Sustainable Materials & Partnerships Highlights

MCM made investing in local materials a top priority.  There’s no better way to appreciate the quality of your materials than to reach out and touch them, to see where they grow or where they come from.  One prominent example featured throughout the building is the flooring.  MCM contacted the Wisconsin Woodland Owners Association to direct us to cheap or free sources for quality hardwood.  At the time, ash trees were being cut down due to the emerald ash borer problem in the area, and a great deal of perfectly healthy wood could be claimed for little to no budgetary consideration.  Wisconsin woodlot owners made generous offerings, and flooring for the Wildernest was milled and kiln dried locally, producing a beautiful and durable surface.  Discarded gymnasium flooring from a decommissioned junior high was donated and used as flooring in the Possible-opolis exhibit, giving the reclaimed and recycled focus to the space further nuance and interest.

Airplane table

The wooden arches from a former Kohl’s grocery store were repurposed to create a suspended walkway in the Wildernest exhibit, and tempered glass salvaged from a revolving door on site became the Water Dome in the same exhibit space. Many of the materials for our wattle and daub activity huts and our slide area in the Wildernest exhibit came from staff members’ own backyards, and local masons helped MCM to select appropriate types of Wisconsin stone.  The Wayback Machine in Possible-opolis displays different retrotechnology attractions created by 10 local artists, including glassblowers, audio-visual designers, musicians and digital media artists who found novel ways to use their expertise in creating exciting interactive pieces.  Museum visitors helped make decisions regarding our use of space, too: We held elections for visitors under 18 to determine which of the exhibit elements from our former site should move to MCM’s new location.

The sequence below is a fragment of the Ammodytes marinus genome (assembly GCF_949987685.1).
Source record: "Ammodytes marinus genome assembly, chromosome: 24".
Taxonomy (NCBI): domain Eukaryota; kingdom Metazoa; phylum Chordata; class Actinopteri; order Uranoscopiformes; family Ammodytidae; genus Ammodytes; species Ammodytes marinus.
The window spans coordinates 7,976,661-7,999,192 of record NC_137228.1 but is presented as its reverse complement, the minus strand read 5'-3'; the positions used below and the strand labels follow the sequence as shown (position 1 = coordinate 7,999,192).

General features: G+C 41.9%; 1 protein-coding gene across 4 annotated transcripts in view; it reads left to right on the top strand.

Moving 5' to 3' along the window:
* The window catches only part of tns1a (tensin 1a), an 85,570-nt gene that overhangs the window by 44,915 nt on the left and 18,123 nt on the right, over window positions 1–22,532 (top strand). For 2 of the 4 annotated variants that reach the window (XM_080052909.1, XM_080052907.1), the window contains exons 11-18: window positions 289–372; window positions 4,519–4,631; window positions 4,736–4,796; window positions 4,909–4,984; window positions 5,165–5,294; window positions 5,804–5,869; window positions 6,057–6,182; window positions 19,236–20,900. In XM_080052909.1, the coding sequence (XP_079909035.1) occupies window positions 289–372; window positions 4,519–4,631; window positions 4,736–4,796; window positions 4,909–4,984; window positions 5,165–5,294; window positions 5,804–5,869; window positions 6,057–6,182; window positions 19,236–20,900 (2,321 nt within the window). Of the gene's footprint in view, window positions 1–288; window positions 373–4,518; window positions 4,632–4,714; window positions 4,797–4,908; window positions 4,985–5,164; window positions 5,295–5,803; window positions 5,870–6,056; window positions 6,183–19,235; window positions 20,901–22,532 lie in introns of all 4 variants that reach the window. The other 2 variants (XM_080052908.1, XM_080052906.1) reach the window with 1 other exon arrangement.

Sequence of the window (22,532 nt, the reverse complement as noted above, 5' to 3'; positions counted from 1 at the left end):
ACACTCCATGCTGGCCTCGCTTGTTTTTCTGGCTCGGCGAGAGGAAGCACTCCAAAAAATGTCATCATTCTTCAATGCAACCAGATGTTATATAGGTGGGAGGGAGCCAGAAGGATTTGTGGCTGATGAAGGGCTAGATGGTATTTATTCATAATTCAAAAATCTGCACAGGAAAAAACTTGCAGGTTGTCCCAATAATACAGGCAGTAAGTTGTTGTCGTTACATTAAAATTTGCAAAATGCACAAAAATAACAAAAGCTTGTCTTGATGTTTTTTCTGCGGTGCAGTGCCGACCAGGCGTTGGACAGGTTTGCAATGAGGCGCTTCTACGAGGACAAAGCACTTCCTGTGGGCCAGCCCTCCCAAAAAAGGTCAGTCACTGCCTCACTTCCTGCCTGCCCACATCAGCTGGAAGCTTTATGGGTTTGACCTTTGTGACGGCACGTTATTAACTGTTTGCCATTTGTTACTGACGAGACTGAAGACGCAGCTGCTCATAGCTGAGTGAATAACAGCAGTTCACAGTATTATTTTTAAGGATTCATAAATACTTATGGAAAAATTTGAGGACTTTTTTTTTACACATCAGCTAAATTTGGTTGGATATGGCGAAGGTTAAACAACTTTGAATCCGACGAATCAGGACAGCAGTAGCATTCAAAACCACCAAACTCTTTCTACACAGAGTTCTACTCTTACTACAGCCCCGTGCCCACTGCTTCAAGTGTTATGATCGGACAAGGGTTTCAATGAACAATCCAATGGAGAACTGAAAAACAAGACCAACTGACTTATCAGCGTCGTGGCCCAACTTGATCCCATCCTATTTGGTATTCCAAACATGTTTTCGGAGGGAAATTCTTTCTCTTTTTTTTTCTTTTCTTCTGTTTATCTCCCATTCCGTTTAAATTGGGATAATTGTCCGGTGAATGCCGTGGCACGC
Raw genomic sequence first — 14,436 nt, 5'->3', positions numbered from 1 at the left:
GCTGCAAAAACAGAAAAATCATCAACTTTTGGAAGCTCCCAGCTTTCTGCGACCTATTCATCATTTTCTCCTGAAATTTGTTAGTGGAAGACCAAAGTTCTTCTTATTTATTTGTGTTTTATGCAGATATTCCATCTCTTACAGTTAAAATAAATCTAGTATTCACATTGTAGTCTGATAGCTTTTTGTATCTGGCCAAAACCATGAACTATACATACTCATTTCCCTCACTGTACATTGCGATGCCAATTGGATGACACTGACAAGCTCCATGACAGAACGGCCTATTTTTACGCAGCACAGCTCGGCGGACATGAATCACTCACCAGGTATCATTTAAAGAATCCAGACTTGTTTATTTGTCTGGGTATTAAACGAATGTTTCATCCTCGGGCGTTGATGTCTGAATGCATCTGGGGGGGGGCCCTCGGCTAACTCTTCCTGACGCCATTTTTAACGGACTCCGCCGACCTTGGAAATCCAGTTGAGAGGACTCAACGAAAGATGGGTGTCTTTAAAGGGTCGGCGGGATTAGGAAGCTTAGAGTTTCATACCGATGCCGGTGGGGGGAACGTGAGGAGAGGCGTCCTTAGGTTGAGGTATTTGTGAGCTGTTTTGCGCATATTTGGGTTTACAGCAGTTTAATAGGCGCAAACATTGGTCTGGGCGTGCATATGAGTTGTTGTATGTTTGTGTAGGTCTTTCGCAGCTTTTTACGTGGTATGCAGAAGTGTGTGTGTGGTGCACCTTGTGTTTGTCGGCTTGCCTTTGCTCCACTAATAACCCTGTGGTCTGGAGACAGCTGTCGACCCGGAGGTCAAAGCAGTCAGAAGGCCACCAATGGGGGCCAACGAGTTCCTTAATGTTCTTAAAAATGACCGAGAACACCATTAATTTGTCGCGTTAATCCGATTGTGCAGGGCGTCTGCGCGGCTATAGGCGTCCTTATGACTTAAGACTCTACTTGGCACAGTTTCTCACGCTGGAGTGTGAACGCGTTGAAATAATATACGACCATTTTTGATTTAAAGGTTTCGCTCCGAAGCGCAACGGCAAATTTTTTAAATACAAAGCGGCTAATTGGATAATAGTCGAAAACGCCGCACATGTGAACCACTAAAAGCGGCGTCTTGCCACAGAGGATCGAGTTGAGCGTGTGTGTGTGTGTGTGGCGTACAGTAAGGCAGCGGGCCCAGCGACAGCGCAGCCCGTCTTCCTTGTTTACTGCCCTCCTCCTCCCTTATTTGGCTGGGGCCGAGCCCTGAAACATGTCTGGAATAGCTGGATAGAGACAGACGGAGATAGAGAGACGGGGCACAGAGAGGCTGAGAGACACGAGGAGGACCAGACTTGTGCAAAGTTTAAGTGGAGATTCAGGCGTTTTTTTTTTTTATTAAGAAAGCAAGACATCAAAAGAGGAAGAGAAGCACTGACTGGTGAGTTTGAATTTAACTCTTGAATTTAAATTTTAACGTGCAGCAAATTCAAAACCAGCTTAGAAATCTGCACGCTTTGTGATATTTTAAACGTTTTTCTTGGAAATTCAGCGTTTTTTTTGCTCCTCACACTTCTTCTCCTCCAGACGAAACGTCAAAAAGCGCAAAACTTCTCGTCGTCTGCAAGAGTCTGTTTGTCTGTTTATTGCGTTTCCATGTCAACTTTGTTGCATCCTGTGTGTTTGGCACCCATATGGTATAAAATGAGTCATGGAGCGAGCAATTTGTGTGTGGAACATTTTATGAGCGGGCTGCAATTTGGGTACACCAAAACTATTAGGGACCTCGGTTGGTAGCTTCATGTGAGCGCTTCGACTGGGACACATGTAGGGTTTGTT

The use of reclaimed, recycled, natural, organic, and/or donated materials is a standard in sustainable practices, as is choosing materials with low embodied energy.  Aggregating these materials from local sources takes that conscientiousness a step further.  Aside from hardwood, reclaimed materials and outmoded electronics, for instance, another example included in the long list of reclaimed and repurposed materials with low embodied energy is each restroom partition, manufactured from 100 percent recycled milk jugs, courtesy of the Bradley Corp. of Milwaukee.